Hello and welcome to a new monthlyish round-up of (almost) all that’s happening in the world of reissues and compilations.
The market for deluxe editions and the like has seen previously thought long-gone albums discover a breath of new life, and barely a week goes by without the announcement of something making a long-awaited debut on vinyl or a box full of newly discovered tracks from the back of pop’s sofa.
Here are a handful of titles that are out this month, with genuinely something for everyone from Arabic funk, soulful country, elderly goth and shiny handbag house. So without further ado, let’s have a sift…
There are various forms that Beach Boys fans take. There’s the ‘I’m just good with Pet Sounds actually’ set, a general populace happy to engage with the surf-based greatest hits, and the more crate-diggery all-or-nothing collectors who’ll shell out for numerous outtakes of a cappellas while pretending Kokomo never existed.
For those, the news about FEEL FLOWS – THE SUNFLOWER & SURF’S UP SESSIONS 1969-1971 (Capitol) is something of a holy grail. Having gamely adjusted to the onset of the 1970s, the band were no longer the chart force they once were. Both 1970’s Sunflower and 1971’s Surf’s Up were favourably reviewed at the time, but marked a new low as regards sales were concerned as fans fled.
Fortunately, over the years, these albums became beloved and influential, initially with the shoegaze crowd, and latter movements such as chillwave and dreampop claiming them as key texts. Here, in a 5CD set assembled by Mark Linett and Alan Boyd, who helmed 2013’s Grammy-winning SMiLE Sessions, both albums have been lovingly remastered into a 135 track, with 108 previously unreleased, collection. If that seems a bit too much Boys for your buck, cursory fans will be interested in the edited 2CD and 2LP versions, seeing as charity shops have discovered Discogs and what were once in vast supply in £1 bins are now priced accordingly.
Since she first arrived on Planet Pop in 1981 with the tremendous Kids In America, Kim Wilde has gone from a regular chart-botherer, via gardening enthusiast and now a proper National Treasure.
POP DON’T STOP – GREATEST HITS (Cherry Red) is a celebratory 5CD/2DVD Deluxe Expanded Box Set (there’s reduced 2CD version too) containing a host of hits, all the videos and some new-to-CD period-appropriate B-sides remixes. Everything is here, albeit in a rum non-consecutive tracklisting which sees proceedings kick off with her 1984 number The Second Time, but all the bangers from You Came, You Keep Me Hangin’ On and Chequered Love are present, as are some new tracks including a duet with Boy George.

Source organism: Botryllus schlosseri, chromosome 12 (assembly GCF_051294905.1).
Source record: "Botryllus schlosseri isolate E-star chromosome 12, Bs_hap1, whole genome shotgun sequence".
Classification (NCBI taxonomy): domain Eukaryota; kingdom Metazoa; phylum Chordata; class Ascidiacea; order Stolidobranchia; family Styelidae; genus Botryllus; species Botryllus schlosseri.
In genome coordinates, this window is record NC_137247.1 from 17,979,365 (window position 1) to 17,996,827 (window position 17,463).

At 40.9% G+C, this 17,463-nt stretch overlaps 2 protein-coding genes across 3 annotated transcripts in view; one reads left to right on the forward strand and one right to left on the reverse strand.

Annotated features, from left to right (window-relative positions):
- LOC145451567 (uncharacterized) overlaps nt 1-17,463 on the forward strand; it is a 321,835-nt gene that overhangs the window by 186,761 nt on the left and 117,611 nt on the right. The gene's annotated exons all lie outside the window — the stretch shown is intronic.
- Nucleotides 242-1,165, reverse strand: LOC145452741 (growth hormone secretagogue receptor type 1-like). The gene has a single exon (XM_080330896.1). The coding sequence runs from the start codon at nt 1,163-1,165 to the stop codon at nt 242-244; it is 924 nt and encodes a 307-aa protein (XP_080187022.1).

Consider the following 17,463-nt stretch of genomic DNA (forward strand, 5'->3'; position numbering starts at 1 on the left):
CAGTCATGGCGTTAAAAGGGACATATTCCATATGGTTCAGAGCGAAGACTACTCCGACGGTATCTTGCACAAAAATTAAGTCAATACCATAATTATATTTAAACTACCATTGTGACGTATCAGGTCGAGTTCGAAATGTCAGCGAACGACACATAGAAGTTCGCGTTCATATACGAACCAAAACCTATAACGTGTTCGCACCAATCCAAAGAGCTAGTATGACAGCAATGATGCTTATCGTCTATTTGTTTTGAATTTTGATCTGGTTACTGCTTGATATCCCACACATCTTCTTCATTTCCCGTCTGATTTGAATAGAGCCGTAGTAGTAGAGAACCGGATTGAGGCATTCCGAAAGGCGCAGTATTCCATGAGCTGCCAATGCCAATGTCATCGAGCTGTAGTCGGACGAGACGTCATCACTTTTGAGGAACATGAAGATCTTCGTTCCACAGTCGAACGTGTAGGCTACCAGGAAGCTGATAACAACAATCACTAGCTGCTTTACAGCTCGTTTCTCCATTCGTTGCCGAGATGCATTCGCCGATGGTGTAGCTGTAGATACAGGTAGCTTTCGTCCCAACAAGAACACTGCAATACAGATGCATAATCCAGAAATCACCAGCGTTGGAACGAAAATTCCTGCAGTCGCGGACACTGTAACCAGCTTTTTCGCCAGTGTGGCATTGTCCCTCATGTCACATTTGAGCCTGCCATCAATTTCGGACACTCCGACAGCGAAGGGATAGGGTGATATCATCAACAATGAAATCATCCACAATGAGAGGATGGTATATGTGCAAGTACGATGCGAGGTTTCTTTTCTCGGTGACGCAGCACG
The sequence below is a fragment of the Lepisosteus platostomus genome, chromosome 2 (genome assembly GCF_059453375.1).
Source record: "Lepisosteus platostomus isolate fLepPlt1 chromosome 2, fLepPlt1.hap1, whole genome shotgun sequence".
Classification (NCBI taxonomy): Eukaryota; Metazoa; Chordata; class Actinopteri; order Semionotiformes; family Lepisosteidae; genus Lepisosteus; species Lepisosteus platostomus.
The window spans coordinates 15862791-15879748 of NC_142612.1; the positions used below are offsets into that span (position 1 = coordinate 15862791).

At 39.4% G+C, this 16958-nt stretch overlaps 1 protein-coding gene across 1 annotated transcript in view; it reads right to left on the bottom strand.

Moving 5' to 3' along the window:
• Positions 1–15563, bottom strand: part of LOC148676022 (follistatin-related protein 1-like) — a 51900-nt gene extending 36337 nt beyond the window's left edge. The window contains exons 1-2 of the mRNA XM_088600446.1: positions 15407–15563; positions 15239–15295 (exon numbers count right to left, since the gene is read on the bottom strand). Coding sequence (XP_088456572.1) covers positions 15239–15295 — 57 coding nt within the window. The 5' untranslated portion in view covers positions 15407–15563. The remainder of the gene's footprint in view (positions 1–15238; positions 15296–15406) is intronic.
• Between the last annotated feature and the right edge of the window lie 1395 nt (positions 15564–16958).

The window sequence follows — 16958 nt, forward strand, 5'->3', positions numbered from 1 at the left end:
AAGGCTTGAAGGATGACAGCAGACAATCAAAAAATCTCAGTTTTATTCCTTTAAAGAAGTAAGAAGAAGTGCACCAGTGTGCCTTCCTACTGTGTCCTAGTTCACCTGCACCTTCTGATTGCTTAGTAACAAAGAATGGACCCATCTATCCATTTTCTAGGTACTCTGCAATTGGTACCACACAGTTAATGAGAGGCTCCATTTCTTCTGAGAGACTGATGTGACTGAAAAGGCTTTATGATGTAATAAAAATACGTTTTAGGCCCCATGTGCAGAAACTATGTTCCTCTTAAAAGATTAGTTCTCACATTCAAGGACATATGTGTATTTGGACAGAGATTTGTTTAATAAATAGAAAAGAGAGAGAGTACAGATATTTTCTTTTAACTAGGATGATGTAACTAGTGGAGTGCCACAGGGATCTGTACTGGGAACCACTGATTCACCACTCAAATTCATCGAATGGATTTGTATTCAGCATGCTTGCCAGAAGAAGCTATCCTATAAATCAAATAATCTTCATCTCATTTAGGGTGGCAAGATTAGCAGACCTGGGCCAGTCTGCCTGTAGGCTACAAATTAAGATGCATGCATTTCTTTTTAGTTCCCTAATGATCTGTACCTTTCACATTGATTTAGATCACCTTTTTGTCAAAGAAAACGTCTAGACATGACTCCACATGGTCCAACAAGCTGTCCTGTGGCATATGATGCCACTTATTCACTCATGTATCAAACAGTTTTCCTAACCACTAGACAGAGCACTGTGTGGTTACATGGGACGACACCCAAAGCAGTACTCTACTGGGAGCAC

If anyone ever questioned Kim’s versatility, the F U Kristmas team-up with Lawnmower Deth in the same package as a Paul Oakenfold reswizzle of Cambodia should shut them up.
Still on a National Treasure tip, Aztec Camera (or, essentially Roddy Frame) has his/their major label period showcased on AZTEC CAMERA: BACKWARDS AND FORWARDS – THE WEA RECORDINGS 1984-1995 (Cherry Red).
Collecting the albums Knife, Love, Stray, Dreamland and Frestonia together, all bundled up with accessory B-sides, remixes and live recordings. It’s bracing to hear the evolution of Frame all in one place, from airplay evergreens such as Somewhere In My Heart, chart hits like the Mick Jones duet Good Morning Britain (fill your boots with five remixes of that), Deep And Wide and Tall and All I Need Is Everything.
On the rare side, it also features a Live At Ronnie Scott’s album alongside a promo interview. For a nine CD box, £45 basically marks this down as essential.
LCD Soundsystem said cheerio with a three-hour-plus show at Madison Square Gardens in 2011. Fortunately, they arrived back. Back. BACK a few years later just when the last of the helplines had cooled down, and all was forgiven.
However, THE LONG GOODBYE: LCD SOUNDSYSTEM LIVE AT MADISON SQUARE GARDEN (DFA/ Parlophone/ Warners) remains an essential document of a band at the top of their game.
Now back out on a 5LP set, this month it makes its debut as a 3CD version for its 10th anniversary. If the idea of ploughing through all that sounds like an ordeal, it really isn’t as the ‘hits’ and highlights such as Yeah, Drunk Girls, Losing My Edge and Someone Great come thick and fast.
You’d be forgiven for having never heard of Tintern Abbey, not many people do tbh. However, those who have heard of them are almost evangelical about the late ’60s British psychedelic outfit, whose single Vacuum Cleaner was one of the definitive slices of far out from the period.
Their reign was brief (they existed for approximately 18 months) and saw them signed to Deram (then home to Moody Blues) who knew their freakpop onions. TINTERN ABBEY: BEESIDE – THE COMPLETE RECORDINGS (Grapefruit) is a 2CD set that houses their entire works, including several unreleased gems that have knocked around on bootlegs over the past half century. Essential stuff.
As is The Sisters Of Mercy‘s CD debut of THE SISTERS OF MERCY / BBC SESSIONS 1982-1984 (Rhino) after first being issued as a Record Shop Day vinyl earlier this year, but at a far more tempting £7 for busy goths on a budget.
Back to the ’90s now, and two very different yet regular chart-friendly acts from that decade release box sets this month. First up, M People’s first four albums (Northern Soul, Elegant Slumming, Bizarre Fruit and Fresco) are collected together as one set called RENAISSANCE (Demon).